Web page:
verb (used with object)
to cover again with plants, sow with seeds, etc.: After the drought, we had to replant the south lawn.
to transfer (a plant) from one soil or container to another.
Surgery. to reattach, as a severed arm, finger, or toe, especially with the use of microsurgery to reconnect nerves and blood vessels.
Origin of replant
Related formsre·plan·ta·tion [ree-plan-tey-shuh n] /ˌri plænˈteɪ ʃən/, noun
First recorded in 1565–75; re-
Based on the Random House Unabridged Dictionary, © Random House, Inc. 2019
Examples from the Web for replant
Historical Examples of replant
It is torn from its roots; and it is idle to replant it; it will not grow.
When you replant, put them from twelve to eighteen inches apart.
Here they lie; and the priests, if they can, may replant them.
The wheat was all killed and it was too late in the season to replant had they the means of doing so.
Here they lie, and the priests, if they can, may replant them.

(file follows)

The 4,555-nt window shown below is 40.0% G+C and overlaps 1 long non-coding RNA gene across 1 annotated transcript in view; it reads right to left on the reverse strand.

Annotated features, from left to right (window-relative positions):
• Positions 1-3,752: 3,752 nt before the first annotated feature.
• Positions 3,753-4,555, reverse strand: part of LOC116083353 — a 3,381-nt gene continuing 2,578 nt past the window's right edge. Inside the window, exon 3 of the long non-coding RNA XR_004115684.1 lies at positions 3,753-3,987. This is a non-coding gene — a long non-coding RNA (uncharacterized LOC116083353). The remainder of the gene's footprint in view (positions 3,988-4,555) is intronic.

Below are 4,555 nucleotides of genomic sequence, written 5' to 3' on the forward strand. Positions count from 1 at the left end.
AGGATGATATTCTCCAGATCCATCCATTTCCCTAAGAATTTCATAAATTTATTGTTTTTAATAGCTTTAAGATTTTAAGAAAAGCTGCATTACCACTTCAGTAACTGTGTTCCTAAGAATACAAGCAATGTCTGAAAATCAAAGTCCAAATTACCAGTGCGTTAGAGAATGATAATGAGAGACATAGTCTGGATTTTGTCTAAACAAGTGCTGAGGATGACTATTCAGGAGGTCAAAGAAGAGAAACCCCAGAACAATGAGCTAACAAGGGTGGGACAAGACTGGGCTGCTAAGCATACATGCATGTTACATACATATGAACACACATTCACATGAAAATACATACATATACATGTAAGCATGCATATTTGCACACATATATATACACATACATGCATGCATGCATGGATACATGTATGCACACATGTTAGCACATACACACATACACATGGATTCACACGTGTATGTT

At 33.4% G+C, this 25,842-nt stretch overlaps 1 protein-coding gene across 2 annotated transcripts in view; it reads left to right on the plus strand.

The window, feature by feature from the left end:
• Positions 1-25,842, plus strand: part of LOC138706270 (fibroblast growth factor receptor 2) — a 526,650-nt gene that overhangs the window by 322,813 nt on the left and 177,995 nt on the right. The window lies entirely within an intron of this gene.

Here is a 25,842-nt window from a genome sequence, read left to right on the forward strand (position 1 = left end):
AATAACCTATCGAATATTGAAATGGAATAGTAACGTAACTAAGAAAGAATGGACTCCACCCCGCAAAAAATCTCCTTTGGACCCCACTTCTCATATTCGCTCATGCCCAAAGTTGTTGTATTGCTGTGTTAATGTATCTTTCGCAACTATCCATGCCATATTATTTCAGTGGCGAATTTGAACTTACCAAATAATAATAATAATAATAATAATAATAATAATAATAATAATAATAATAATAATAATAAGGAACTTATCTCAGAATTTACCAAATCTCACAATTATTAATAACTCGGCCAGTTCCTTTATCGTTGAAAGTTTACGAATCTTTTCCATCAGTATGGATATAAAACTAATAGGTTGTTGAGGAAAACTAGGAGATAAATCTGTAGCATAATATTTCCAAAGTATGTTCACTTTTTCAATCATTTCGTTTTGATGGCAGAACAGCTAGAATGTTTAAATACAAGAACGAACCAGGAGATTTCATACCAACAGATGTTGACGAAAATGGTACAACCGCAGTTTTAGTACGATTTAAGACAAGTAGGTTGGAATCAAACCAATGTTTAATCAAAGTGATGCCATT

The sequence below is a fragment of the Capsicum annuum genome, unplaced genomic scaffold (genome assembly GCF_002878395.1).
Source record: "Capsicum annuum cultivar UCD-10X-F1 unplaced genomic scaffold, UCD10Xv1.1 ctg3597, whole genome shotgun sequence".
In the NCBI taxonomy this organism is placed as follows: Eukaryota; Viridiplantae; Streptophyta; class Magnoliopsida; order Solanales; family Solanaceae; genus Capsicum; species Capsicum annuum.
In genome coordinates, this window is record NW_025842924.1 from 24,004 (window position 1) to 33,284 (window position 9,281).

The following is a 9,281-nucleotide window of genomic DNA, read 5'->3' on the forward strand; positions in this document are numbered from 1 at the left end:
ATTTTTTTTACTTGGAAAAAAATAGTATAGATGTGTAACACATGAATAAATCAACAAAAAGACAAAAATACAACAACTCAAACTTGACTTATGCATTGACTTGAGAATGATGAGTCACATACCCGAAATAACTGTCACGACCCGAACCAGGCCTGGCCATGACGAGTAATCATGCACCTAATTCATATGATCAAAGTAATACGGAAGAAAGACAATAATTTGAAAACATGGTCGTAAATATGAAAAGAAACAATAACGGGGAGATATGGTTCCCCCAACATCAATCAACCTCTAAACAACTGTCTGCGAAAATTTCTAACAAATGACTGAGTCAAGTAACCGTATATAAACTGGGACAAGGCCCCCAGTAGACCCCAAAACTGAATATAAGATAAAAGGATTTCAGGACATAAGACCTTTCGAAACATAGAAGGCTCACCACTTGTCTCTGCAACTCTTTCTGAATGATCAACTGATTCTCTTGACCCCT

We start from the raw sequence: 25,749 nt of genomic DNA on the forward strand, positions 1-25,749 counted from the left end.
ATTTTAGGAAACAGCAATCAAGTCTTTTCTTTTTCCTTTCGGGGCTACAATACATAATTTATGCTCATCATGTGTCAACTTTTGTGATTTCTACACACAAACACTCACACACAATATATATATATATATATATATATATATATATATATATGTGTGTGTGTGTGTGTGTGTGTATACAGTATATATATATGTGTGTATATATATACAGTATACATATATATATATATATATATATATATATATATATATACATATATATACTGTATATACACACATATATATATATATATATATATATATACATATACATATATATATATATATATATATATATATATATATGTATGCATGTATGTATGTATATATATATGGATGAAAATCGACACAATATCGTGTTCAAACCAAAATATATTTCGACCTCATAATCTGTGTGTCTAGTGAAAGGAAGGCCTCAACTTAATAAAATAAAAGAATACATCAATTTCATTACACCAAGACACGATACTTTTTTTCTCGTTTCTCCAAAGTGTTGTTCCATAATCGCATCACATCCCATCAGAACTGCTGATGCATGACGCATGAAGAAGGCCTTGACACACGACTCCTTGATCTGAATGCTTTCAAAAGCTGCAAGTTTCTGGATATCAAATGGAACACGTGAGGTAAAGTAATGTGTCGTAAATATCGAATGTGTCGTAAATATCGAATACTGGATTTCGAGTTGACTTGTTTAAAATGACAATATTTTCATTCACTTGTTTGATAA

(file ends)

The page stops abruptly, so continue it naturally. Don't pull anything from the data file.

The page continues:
British Dictionary definitions for replant
to plant againshe replanted the bulbs that the dog had dug up
to reattach (a severed limb or part) by surgery
Collins English Dictionary - Complete & Unabridged 2012 Digital Edition
© William Collins Sons & Co. Ltd. 1979, 1986 © HarperCollins
Publishers 1998, 2000, 2003, 2005, 2006, 2007, 2009, 2012
Word Origin and History for replant
1570s, from re- "back, again" + plant (v.). Related: Replanted; replanting.
Online Etymology Dictionary, © 2010 Douglas Harper
To reattach an organ, limb, or other body part surgically to the original site.
An organ, limb, or body part that has been replanted.
The American Heritage® Stedman's Medical Dictionary
Copyright © 2002, 2001, 1995 by Houghton Mifflin Company. Published by Houghton Mifflin Company.